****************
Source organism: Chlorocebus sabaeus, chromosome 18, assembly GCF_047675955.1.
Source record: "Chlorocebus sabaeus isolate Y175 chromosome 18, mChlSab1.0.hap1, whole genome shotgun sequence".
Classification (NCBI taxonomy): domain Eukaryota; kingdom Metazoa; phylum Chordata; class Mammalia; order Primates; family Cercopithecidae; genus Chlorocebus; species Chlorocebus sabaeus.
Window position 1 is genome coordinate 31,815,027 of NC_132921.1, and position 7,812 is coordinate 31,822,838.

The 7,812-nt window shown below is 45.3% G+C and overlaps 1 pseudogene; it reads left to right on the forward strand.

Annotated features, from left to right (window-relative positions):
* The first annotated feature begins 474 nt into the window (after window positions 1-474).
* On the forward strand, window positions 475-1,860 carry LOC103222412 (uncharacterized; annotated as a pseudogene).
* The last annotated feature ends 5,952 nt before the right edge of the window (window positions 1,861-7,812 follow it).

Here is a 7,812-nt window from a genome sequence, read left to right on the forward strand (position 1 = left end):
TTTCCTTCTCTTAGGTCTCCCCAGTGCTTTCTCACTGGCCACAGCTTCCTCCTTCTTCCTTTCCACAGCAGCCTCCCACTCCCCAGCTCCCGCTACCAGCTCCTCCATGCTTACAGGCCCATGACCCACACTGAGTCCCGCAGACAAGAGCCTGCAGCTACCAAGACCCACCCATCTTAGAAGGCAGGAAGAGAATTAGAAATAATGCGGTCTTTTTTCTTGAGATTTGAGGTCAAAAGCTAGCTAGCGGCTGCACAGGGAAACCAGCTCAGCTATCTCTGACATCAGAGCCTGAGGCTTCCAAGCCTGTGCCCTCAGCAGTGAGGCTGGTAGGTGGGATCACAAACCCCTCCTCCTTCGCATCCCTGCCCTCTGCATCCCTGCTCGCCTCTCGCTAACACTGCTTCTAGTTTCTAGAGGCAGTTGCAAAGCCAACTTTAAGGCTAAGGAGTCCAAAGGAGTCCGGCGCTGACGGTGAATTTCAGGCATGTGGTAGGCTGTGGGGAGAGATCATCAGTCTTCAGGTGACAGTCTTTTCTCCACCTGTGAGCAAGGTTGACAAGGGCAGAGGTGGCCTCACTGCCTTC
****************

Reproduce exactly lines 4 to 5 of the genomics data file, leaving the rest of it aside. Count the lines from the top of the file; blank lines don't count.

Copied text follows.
Window position 1 is genome coordinate 31,815,027 of NC_132921.1, and position 7,812 is coordinate 31,822,838.

The 7,812-nt window shown below is 45.3% G+C and overlaps 1 pseudogene; it reads left to right on the forward strand.